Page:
Clementine visited him every day. We used to hear her say ‘Oh Winnie, don’t do that!’ but of course, what Winnie wanted Winnie got and that was that! He was marvellous and he had the same repartee with us that he had in the House of Commons.”

Outside Churchill’s room was a small wooden bench, where the three chiefs of staff or heads of the armed forces would sit, in full uniform, and wait to see him because there wasn’t enough room for all of them in Churchill’s cupboard bedroom. “They were Admiral Cunningham, chief of the navy, Lord Portal of the air force and the army’s field marshal Lord Alanbrooke. Churchill had a booming voice that carried up and down the basement, and one morning he told me to choose which chief should see him first. I was so flustered and embarrassed. I chose Admiral Cunningham as the navy was the senior service.

“One day the sister told me that the matron wanted to see me, ‘Oh dear, trouble again!’ I thought. I could tell the matron was cross because there were pink spots on her cheeks. She said ‘Please tell Mr Churchill to refrain from burning the sheets with his cigars. And Nurse, kindly remind him that there’s a war on!’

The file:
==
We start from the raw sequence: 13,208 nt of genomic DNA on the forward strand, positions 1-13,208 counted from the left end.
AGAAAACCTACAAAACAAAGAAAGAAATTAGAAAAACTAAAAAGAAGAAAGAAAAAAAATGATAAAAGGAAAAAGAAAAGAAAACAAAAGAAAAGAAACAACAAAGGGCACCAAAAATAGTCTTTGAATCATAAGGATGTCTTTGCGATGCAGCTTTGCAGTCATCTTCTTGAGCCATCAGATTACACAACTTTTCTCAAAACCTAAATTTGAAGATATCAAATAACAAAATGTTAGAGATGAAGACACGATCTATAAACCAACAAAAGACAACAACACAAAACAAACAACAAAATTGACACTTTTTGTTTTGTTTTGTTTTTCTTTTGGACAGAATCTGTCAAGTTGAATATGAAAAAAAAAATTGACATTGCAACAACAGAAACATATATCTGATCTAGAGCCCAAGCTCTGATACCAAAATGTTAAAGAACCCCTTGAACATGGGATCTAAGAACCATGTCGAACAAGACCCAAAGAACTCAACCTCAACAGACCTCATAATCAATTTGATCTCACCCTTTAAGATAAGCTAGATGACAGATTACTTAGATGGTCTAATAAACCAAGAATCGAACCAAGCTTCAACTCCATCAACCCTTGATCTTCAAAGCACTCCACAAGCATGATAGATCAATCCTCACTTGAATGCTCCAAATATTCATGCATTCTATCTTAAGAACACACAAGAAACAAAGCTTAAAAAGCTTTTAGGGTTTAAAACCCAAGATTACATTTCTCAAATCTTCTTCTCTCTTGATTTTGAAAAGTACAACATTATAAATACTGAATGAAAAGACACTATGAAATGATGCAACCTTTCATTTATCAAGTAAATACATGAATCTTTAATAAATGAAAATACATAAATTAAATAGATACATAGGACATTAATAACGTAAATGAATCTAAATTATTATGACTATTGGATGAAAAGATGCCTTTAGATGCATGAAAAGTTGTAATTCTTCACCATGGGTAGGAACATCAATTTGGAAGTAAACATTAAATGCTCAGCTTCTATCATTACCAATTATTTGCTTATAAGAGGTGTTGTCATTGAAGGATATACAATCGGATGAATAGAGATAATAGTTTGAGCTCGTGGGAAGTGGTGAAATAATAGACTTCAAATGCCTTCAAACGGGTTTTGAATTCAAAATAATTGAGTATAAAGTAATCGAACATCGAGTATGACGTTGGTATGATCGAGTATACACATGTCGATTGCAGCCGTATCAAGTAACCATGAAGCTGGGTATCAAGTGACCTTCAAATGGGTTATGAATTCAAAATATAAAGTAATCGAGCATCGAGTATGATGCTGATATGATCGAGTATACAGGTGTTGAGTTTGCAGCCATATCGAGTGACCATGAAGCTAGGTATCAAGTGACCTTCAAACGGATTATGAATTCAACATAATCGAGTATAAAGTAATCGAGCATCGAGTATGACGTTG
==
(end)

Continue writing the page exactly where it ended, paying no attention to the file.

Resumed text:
“When I got back to my area, Mr Churchill wanted to know what had happened with the matron. When I told him, he laughed so much I thought he would fall out of bed.

“He left after two weeks and as they departed, Mrs Churchill turned to me and said ‘Nurse, what am I going to do with him?’ I didn’t see the ward sister standing behind me so you can imagine her response when I replied: ‘What about a general anaesthetic?’ ”

“I stayed throughout the war and passed my final exams in 1946, becoming a qualified sister or Nightingale Nurse [see box]. I married and later went out to India, but that is a story for another day,” Cockerill says, impishly.

The Nightingales

Florence Nightingale, the founder of modern nursing, opened the Nightingale Training School and Home for Nurses at St Thomas’ Hospital in 1860. Nursing sisters who trained there were called Nightingales. They received a badge introduced by Dame Alicia Lloyd Still in 1925. Its design is taken from the eight-pointed cross of the Knights of the Hospital of St John of Jerusalem. Blue was the colour of the ribbon of the Order of Merit that Nightingale was awarded in 1907. The Tudor rose, fleur-de-lis and the shield with the sword of St Paul are from the hospital’s coat of arms. The centrepiece is the head of Nightingale in relief, with the words, Schola Sancti Thomae. According to Jeanie Cockerill, these sisters could get a job anywhere in the world as their training was known to be excellent. “Sadly, after the war St Thomas’ and King’s College Hospital were amalgamated and the Nightingale School no longer exists, so the precious badge cannot be awarded,” she said. — htm